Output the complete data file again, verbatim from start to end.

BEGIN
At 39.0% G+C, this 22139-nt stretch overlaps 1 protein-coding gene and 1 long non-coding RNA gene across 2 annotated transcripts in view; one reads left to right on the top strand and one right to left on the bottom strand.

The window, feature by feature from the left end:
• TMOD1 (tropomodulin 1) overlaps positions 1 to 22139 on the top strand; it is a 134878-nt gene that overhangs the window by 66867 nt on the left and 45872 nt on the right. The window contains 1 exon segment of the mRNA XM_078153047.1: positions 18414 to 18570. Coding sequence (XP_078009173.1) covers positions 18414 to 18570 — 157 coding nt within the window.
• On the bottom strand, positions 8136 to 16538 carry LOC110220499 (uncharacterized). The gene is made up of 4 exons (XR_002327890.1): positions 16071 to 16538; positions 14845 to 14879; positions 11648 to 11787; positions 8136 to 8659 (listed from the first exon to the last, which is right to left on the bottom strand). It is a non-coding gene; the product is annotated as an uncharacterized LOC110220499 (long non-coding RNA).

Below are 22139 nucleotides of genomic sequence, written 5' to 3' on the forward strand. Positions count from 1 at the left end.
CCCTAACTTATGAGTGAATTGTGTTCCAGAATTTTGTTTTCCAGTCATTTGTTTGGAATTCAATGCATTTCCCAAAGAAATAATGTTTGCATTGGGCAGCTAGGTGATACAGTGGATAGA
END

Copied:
At 39.0% G+C, this 22139-nt stretch overlaps 1 protein-coding gene and 1 long non-coding RNA gene across 2 annotated transcripts in view; one reads left to right on the top strand and one right to left on the bottom strand.

The window, feature by feature from the left end:
• TMOD1 (tropomodulin 1) overlaps positions 1 to 22139 on the top strand; it is a 134878-nt gene that overhangs the window by 66867 nt on the left and 45872 nt on the right. The window contains 1 exon segment of the mRNA XM_078153047.1: positions 18414 to 18570. Coding sequence (XP_078009173.1) covers positions 18414 to 18570 — 157 coding nt within the window.
• On the bottom strand, positions 8136 to 16538 carry LOC110220499 (uncharacterized). The gene is made up of 4 exons (XR_002327890.1): positions 16071 to 16538; positions 14845 to 14879; positions 11648 to 11787; positions 8136 to 8659 (listed from the first exon to the last, which is right to left on the bottom strand). It is a non-coding gene; the product is annotated as an uncharacterized LOC110220499 (long non-coding RNA).

Below are 22139 nucleotides of genomic sequence, written 5' to 3' on the forward strand. Positions count from 1 at the left end.
CCCTAACTTATGAGTGAATTGTGTTCCAGAATTTTGTTTTCCAGTCATTTGTTTGGAATTCAATGCATTTCCCAAAGAAATAATGTTTGCATTGGGCAGCTAGGTGATACAGTGGATAGA